Feel/The Ballad Of El Goodo/In The Street/Thirteen/Don’t Lie To Me/The India Song/When My Baby’s Beside Me/My Life Is Right/Give Me Another Chance/Try Again/Watch The Sunrise/St 110/6
This is an album, from 1972, whose main critical kudos has been retrospective, which sort of makes one forget that it actually had quite a lot of subtle influence on several seventies artists. You listen to it and think it sounds like Tom Petty, when, of course, Tom Petty sounds like this. It is often described as a “power pop” album, but I have to disagree on that one. It is a strange hybrid of heavy rock, country rock, hippy wistfulness and psychedelia. For me, it is far more of a relic of the psychedelic era than a fore-runner of power pop.
Feel is a big, chunky, riffy number, sort of heavy metal meets The Byrds with lots of horns too, a real cacophony of differing styles. A song that is pretty impossible to categorise. The Ballad Of El Goodo begins acoustically before it breaks out into a big, bassy rock song. It has a Tom Petty-style vocal from ex Box Tops singer Alex Chilton. As he has matured his voice seems to have lost that gloriously deep, soulful growling tone that so characterised The Box Tops’ work and become far more whiny and higher in pitch. It has to be said it is pretty much unrecognisable from his magnificently evocative voice with The Box Tops and the music is also nothing like that group’s rock/soul.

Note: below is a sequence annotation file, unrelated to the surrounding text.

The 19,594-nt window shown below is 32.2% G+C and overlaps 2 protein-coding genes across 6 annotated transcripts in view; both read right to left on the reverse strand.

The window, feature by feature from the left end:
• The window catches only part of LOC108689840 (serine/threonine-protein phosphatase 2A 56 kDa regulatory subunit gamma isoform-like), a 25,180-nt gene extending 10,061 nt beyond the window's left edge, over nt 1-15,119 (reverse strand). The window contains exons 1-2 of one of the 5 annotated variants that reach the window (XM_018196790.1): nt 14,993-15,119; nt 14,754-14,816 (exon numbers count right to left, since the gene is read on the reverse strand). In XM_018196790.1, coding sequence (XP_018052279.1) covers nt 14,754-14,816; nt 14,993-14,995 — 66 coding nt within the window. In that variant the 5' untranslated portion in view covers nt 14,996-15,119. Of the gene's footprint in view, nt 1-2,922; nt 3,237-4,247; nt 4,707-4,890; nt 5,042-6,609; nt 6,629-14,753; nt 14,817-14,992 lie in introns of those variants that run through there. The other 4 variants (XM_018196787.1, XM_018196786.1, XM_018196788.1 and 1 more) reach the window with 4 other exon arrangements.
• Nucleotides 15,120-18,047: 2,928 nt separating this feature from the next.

In The Street is The Byrds with big, shaking balls, full of jangly guitars but also big powerhouse drums, a massive bass but again a surprisingly reedy vocal from Chilton. It influenced the early Eagles material, I feel. Thirteen is a plaintive ballad with a lot of Petty about it. Don’t Lie To Me is a superbly aggressive piece of riff-laden rock, loaded with Who-style feedback and sledgehammer drums.
The India Song is classic hippy rock, as if CSNY have just walked in on the sessions. When My Baby’s Beside Me is another wonderfully riffy rocker. There weren’t too many bands around at the time putting out stuff as heavy as this within an ostensibly pop framework. My Life Is Right sees the country rock-ish feel return on the Neil Young-esque verses although the chorus parts are once more very powerful. Give Me Another Chance reminds of George Harrison in its vocal and general vibe and Try Again also features some Harrison-style slide guitar.
A folky, airy feel is found on Watch The Sunrise and St 110/6 is very America-like for its brief 57 seconds of running time. The heaviest stuff on the album is to be found in the first half and thereafter it tails off into lighter very early seventies fare.
While it is undoubtedly quite an adventurous album for 1972, I don’t feel it is quite as great as it has been made out to be over subsequent years. I actually find it a bit of an odd album, to be perfectly honest. It is worthy of the occasional listen, and will get that, but probably no more.